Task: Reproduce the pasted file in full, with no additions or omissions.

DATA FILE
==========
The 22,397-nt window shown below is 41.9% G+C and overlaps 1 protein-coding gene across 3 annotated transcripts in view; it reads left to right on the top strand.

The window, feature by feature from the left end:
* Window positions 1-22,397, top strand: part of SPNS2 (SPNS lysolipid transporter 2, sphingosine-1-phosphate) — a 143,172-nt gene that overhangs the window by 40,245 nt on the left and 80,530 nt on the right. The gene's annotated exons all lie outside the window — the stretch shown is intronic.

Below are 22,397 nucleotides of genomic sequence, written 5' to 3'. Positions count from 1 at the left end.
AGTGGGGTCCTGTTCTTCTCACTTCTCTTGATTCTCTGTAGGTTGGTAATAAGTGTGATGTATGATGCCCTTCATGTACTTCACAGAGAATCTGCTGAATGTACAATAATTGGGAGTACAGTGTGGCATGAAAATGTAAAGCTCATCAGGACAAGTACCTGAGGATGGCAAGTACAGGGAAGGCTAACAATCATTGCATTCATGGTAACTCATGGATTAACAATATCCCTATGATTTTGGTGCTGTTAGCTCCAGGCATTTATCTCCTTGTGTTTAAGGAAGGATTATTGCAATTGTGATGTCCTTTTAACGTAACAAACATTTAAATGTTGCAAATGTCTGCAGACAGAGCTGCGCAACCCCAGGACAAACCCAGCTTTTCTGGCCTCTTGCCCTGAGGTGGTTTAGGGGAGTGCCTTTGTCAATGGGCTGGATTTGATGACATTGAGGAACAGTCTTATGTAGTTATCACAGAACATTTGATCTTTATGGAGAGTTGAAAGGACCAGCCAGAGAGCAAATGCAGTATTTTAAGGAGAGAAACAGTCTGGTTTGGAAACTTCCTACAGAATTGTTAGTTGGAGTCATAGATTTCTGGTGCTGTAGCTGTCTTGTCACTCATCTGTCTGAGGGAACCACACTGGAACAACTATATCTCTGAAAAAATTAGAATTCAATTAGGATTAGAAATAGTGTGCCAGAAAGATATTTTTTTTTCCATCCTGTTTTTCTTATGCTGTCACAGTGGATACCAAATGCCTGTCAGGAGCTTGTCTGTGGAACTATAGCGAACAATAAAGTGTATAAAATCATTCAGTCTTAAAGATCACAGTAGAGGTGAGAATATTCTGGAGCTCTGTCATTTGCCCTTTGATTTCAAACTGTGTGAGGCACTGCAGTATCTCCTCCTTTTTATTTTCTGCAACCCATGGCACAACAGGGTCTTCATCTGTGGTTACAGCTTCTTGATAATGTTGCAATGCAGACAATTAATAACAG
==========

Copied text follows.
The 22,397-nt window shown below is 41.9% G+C and overlaps 1 protein-coding gene across 3 annotated transcripts in view; it reads left to right on the top strand.

The window, feature by feature from the left end:
* Window positions 1-22,397, top strand: part of SPNS2 (SPNS lysolipid transporter 2, sphingosine-1-phosphate) — a 143,172-nt gene that overhangs the window by 40,245 nt on the left and 80,530 nt on the right. The gene's annotated exons all lie outside the window — the stretch shown is intronic.

Below are 22,397 nucleotides of genomic sequence, written 5' to 3'. Positions count from 1 at the left end.
AGTGGGGTCCTGTTCTTCTCACTTCTCTTGATTCTCTGTAGGTTGGTAATAAGTGTGATGTATGATGCCCTTCATGTACTTCACAGAGAATCTGCTGAATGTACAATAATTGGGAGTACAGTGTGGCATGAAAATGTAAAGCTCATCAGGACAAGTACCTGAGGATGGCAAGTACAGGGAAGGCTAACAATCATTGCATTCATGGTAACTCATGGATTAACAATATCCCTATGATTTTGGTGCTGTTAGCTCCAGGCATTTATCTCCTTGTGTTTAAGGAAGGATTATTGCAATTGTGATGTCCTTTTAACGTAACAAACATTTAAATGTTGCAAATGTCTGCAGACAGAGCTGCGCAACCCCAGGACAAACCCAGCTTTTCTGGCCTCTTGCCCTGAGGTGGTTTAGGGGAGTGCCTTTGTCAATGGGCTGGATTTGATGACATTGAGGAACAGTCTTATGTAGTTATCACAGAACATTTGATCTTTATGGAGAGTTGAAAGGACCAGCCAGAGAGCAAATGCAGTATTTTAAGGAGAGAAACAGTCTGGTTTGGAAACTTCCTACAGAATTGTTAGTTGGAGTCATAGATTTCTGGTGCTGTAGCTGTCTTGTCACTCATCTGTCTGAGGGAACCACACTGGAACAACTATATCTCTGAAAAAATTAGAATTCAATTAGGATTAGAAATAGTGTGCCAGAAAGATATTTTTTTTTCCATCCTGTTTTTCTTATGCTGTCACAGTGGATACCAAATGCCTGTCAGGAGCTTGTCTGTGGAACTATAGCGAACAATAAAGTGTATAAAATCATTCAGTCTTAAAGATCACAGTAGAGGTGAGAATATTCTGGAGCTCTGTCATTTGCCCTTTGATTTCAAACTGTGTGAGGCACTGCAGTATCTCCTCCTTTTTATTTTCTGCAACCCATGGCACAACAGGGTCTTCATCTGTGGTTACAGCTTCTTGATAATGTTGCAATGCAGACAATTAATAACAG